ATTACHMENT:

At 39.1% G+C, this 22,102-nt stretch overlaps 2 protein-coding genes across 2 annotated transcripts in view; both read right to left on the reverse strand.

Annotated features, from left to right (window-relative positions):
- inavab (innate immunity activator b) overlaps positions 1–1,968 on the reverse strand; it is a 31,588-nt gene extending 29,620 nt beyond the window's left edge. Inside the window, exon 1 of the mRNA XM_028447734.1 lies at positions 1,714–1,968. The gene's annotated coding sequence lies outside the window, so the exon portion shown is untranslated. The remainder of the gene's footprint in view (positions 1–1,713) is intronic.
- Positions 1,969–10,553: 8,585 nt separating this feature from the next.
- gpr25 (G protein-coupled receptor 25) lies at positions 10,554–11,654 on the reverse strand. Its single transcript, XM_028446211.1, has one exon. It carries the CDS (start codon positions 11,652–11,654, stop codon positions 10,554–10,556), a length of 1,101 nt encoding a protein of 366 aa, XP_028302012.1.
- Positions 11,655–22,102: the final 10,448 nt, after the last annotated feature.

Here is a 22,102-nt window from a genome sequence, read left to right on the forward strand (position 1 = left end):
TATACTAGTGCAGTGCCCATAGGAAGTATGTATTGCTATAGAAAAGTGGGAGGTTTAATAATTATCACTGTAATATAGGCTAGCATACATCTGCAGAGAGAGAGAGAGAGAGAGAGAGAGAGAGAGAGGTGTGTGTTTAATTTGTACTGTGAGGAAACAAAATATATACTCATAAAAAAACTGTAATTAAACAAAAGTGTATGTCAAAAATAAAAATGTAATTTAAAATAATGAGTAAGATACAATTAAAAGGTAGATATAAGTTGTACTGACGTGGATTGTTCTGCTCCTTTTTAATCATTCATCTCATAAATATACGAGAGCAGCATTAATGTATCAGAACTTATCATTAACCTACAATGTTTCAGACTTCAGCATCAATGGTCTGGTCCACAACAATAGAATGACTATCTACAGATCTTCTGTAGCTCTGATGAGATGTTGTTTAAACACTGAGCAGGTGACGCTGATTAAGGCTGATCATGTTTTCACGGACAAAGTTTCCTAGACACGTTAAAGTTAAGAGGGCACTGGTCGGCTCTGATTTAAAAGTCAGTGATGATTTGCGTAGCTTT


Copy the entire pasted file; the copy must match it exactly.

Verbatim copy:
At 39.1% G+C, this 22,102-nt stretch overlaps 2 protein-coding genes across 2 annotated transcripts in view; both read right to left on the reverse strand.

Annotated features, from left to right (window-relative positions):
- inavab (innate immunity activator b) overlaps positions 1–1,968 on the reverse strand; it is a 31,588-nt gene extending 29,620 nt beyond the window's left edge. Inside the window, exon 1 of the mRNA XM_028447734.1 lies at positions 1,714–1,968. The gene's annotated coding sequence lies outside the window, so the exon portion shown is untranslated. The remainder of the gene's footprint in view (positions 1–1,713) is intronic.
- Positions 1,969–10,553: 8,585 nt separating this feature from the next.
- gpr25 (G protein-coupled receptor 25) lies at positions 10,554–11,654 on the reverse strand. Its single transcript, XM_028446211.1, has one exon. It carries the CDS (start codon positions 11,652–11,654, stop codon positions 10,554–10,556), a length of 1,101 nt encoding a protein of 366 aa, XP_028302012.1.
- Positions 11,655–22,102: the final 10,448 nt, after the last annotated feature.

Here is a 22,102-nt window from a genome sequence, read left to right on the forward strand (position 1 = left end):
TATACTAGTGCAGTGCCCATAGGAAGTATGTATTGCTATAGAAAAGTGGGAGGTTTAATAATTATCACTGTAATATAGGCTAGCATACATCTGCAGAGAGAGAGAGAGAGAGAGAGAGAGAGAGAGAGGTGTGTGTTTAATTTGTACTGTGAGGAAACAAAATATATACTCATAAAAAAACTGTAATTAAACAAAAGTGTATGTCAAAAATAAAAATGTAATTTAAAATAATGAGTAAGATACAATTAAAAGGTAGATATAAGTTGTACTGACGTGGATTGTTCTGCTCCTTTTTAATCATTCATCTCATAAATATACGAGAGCAGCATTAATGTATCAGAACTTATCATTAACCTACAATGTTTCAGACTTCAGCATCAATGGTCTGGTCCACAACAATAGAATGACTATCTACAGATCTTCTGTAGCTCTGATGAGATGTTGTTTAAACACTGAGCAGGTGACGCTGATTAAGGCTGATCATGTTTTCACGGACAAAGTTTCCTAGACACGTTAAAGTTAAGAGGGCACTGGTCGGCTCTGATTTAAAAGTCAGTGATGATTTGCGTAGCTTT